Primary vs rental property - the biggest difference!

6 Replies

Investment Info:

Single-family residence other investment in Sacramento.

Purchase price: $505,000
Cash invested: $100,000

Bought my first primary in December 2020! This was my first "big boy" purchase I did on my own (w/ help of my partner) to establish a foundation. We bought a single family 3bd/2bath 2,000 sq ft home in Sacramento!

What made you interested in investing in this type of deal?

The pandemic and our first born made us desire more space. We were living in a townhome for about 3 years before and knew that we needed a bigger place for our kid to grow up.

How did you find this deal and how did you negotiate it?

Sacramento (and all markets right now) are seeing a huge sellers market! We worked with an agent for 4 mo. and we made at least 10 offers - after getting continuously let down and having to outbid 20-30k above the list price, I decided to change my strategy and go direct to the listing agent! We offered at list price and they accepted our offer. Sometimes in this market, going direct to the agent will work to your advantage. Agents will also double end the deal - it's a win/win!

How did you finance this deal?

20% down conventional

How did you add value to the deal?

New paint
New flooring
Updated master bath
New lighting

Lessons learned? Challenges?

Buying a primary is WAY different than an investment.

When you buy a rental home, you're looking for the quickest way to get a renter in there while trying to minimize cost.
When you own a primary, you have more emotion invested in the deal. You're looking to make things absolutely perfect and you don't mind spending the extra money.

When you buy a rental home, you're solely based on numbers.
When you own a primary, you're mostly focused on location.

Did you work with any real estate professionals (agents, lenders, etc.) that you'd recommend to others?

Agents (direct listing agent)
Lenders (local her in Sacramento - fairway mortgage)

@Jason Pabon I respectfully disagree with your comment “agents will also double end the deal, it’s a win-win”

While I have represented both sides of a transaction multiple times, in most cases it is not in a buyer’s best interest to be represented by a listing agent. The seller’s agent has an established relationship with the seller. At no point when that agent represents you are you receiving 100% of their attention. When decisions are made regarding who to use for inspections, how much to negotiate for repairs, which title company to use, which natural hazard company to use, how much to disclose about the property’s history, how much to disclose about the neighbors/neighborhood, etc the listing agent is representing their seller. Always keep that in mind. As an investor I would be willing to spend a bit more knowing that I have someone 100% working for me and willing to suggest that I walk away from a deal.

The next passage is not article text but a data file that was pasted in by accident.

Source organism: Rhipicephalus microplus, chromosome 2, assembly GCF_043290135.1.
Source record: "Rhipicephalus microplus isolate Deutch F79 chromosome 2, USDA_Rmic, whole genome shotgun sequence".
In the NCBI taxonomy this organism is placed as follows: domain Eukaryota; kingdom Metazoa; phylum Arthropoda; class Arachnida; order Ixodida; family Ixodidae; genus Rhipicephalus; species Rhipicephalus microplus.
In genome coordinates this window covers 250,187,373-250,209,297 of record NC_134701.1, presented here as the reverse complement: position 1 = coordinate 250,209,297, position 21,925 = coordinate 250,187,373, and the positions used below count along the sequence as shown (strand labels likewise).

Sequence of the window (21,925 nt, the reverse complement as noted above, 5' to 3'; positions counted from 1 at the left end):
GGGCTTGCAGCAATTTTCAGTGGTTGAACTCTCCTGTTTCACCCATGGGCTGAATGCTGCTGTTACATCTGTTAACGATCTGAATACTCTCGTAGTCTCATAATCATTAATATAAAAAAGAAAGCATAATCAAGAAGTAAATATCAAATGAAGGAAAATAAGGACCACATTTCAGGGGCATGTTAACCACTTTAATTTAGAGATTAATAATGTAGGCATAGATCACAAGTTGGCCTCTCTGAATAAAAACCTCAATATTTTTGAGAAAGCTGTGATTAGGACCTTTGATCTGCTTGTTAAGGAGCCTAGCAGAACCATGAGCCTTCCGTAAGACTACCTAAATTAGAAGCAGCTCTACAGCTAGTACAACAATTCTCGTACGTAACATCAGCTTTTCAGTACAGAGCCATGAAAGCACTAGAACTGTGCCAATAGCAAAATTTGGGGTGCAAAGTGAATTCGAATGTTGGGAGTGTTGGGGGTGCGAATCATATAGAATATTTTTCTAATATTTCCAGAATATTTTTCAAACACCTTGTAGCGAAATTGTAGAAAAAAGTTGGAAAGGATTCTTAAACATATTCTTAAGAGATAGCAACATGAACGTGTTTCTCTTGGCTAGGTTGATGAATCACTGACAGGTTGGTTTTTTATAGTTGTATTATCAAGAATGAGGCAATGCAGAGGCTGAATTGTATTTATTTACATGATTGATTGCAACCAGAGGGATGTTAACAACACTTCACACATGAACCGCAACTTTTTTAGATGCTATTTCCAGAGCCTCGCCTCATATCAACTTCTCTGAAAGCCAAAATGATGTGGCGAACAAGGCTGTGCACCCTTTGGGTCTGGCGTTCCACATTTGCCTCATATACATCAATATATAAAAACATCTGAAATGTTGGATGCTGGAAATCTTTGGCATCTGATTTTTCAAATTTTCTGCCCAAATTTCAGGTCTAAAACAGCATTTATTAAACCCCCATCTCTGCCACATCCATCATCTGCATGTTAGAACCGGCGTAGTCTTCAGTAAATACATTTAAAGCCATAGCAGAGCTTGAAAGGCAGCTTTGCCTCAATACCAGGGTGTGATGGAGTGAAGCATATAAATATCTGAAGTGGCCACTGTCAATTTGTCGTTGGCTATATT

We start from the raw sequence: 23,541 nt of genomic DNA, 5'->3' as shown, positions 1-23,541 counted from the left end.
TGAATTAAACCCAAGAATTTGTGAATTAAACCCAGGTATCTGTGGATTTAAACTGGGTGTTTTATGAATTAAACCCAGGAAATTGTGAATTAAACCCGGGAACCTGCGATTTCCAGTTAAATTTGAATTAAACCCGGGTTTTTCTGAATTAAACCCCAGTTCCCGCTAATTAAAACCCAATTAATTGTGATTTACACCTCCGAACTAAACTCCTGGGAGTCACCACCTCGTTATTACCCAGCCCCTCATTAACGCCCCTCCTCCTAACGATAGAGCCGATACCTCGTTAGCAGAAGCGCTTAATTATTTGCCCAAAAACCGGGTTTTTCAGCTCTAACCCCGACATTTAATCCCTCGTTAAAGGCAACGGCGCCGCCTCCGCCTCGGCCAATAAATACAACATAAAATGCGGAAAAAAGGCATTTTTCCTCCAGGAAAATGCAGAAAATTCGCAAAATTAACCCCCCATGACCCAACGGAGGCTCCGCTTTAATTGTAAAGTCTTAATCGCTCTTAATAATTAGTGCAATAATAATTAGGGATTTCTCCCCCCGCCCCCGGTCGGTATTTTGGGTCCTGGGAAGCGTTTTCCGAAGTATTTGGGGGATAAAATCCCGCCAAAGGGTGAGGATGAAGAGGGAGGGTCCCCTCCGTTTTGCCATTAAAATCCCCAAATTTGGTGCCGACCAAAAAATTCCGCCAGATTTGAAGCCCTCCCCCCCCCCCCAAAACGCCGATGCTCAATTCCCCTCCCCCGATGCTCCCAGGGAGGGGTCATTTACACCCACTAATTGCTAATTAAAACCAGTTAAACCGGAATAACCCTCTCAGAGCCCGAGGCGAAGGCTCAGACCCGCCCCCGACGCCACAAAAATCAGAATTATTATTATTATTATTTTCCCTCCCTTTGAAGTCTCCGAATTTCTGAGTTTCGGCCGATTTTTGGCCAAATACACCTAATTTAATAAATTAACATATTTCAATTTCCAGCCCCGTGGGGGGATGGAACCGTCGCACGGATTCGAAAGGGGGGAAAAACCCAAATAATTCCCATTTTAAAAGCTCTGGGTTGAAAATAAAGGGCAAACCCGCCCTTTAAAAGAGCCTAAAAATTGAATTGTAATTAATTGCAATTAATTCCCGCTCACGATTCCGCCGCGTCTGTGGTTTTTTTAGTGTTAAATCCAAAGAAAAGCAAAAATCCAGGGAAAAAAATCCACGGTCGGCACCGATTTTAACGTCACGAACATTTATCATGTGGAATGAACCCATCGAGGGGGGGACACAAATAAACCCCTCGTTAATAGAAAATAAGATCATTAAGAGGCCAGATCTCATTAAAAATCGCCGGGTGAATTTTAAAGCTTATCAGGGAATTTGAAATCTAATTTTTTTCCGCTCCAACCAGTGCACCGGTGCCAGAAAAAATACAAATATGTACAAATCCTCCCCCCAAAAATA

@Ben Howard - appreciate your response. Speaking from personal experience here. In a hot seller market like Sacramento, you are receiving multiple offers on almost every home. Going direct to the agent worked best because I got the home I wanted and the agent didn't have to split his commission (win-win). If I had buyer representation on this deal, I would've had to bid $20-30k above ask and waive my appraisal contingency. Not something I'm willing to do!

Yes, there's always benefits to having someone on your side (esp. if you're a first-timer) but if you know your market and know the steps in a real estate transaction, shouldn't be hard to find an inspector and title company to work with. Just my take!

@Jason Pabon That listing agent must have an interesting relationship with their peers who have submitted (as you say $20/30k) higher offers and then find out it was a dual agency deal.

Originally posted by @Ben Howard :

@Jason Pabon That listing agent must have an interesting relationship with their peers who have submitted (as you say $20/30k) higher offers and then find out it was a dual agency deal.

 That is my thought.  You were his best offer and he double ended it while representing the seller in his capacity as a fiduciary.  If you sold $20-30K below other offers he and his broker would be dealing with SAR ethics complaints.  Agents will strait up send that info to the seller directly AFTER the deal closes.   "He Mr. X... we offered $25K over your final sales price... just thought you should know".  I do everything I can do avoid dual representation.  I will refer them to somebody and get a referral fee but I hate representing both sides. The money doesn't matter as they trying to squeeze your commission anyway.   As Ben suggested... doing stuff like that will give you a dirty rep with other agents that ends up hurting his clients.  

Free eBook from BiggerPockets!

Ultimate Beginner's Guide Book Cover

Join BiggerPockets and get The Ultimate Beginner's Guide to Real Estate Investing for FREE - read by more than 100,000 people - AND get exclusive real estate investing tips, tricks and techniques delivered straight to your inbox twice weekly!

  • Actionable advice for getting started,
  • Discover the 10 Most Lucrative Real Estate Niches,
  • Learn how to get started with or without money,
  • Explore Real-Life Strategies for Building Wealth,
  • And a LOT more.

We hate spam just as much as you